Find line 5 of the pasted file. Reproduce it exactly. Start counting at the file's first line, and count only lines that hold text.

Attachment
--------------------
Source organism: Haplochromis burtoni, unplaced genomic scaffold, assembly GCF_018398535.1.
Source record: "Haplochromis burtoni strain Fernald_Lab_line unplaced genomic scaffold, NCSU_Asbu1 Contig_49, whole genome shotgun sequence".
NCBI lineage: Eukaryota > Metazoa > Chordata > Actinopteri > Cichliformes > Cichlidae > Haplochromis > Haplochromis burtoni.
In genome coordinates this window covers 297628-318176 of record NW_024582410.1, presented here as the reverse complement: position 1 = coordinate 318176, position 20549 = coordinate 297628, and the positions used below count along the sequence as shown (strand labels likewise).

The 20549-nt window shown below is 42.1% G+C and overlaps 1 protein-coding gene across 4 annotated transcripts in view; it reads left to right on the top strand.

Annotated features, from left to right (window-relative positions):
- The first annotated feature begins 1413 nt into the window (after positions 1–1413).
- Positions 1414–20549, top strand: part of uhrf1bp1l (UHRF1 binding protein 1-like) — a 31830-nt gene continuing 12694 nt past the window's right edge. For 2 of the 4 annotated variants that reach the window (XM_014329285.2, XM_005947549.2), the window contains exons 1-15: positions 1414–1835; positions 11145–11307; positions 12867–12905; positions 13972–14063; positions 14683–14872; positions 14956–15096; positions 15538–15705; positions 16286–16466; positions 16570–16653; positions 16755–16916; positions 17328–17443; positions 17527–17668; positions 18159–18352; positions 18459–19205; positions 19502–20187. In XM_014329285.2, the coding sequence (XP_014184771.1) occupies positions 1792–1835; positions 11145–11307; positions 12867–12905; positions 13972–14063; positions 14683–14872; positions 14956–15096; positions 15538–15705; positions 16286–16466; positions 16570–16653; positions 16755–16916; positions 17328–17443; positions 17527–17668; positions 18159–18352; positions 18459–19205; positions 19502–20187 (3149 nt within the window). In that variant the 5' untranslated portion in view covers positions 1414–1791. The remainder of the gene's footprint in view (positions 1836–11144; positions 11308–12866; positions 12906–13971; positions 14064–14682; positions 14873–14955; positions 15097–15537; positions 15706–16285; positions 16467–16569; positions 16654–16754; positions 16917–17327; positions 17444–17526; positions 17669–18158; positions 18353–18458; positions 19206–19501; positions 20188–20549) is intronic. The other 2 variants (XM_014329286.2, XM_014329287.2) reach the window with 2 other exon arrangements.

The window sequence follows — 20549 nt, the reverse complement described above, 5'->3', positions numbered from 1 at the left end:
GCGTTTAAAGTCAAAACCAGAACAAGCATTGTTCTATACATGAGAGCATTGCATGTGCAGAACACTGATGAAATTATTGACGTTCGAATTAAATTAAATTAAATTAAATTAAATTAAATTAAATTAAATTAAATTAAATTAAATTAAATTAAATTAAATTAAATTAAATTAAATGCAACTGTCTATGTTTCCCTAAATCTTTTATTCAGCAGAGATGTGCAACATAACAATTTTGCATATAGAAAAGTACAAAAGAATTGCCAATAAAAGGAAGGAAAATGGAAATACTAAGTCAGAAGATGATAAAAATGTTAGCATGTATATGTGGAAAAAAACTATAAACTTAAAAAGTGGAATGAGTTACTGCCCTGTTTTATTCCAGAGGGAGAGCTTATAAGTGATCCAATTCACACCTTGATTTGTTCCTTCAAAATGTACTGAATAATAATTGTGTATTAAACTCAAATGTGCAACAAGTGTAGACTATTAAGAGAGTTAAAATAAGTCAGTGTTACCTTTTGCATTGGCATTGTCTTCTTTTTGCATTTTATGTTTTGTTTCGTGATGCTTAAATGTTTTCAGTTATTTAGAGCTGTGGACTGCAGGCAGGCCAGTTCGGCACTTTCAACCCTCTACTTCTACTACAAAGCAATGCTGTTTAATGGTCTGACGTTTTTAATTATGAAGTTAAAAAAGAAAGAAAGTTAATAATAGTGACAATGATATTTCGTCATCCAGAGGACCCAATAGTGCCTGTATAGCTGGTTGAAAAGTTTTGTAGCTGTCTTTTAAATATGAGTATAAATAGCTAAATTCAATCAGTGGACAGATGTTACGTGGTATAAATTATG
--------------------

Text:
The 20549-nt window shown below is 42.1% G+C and overlaps 1 protein-coding gene across 4 annotated transcripts in view; it reads left to right on the top strand.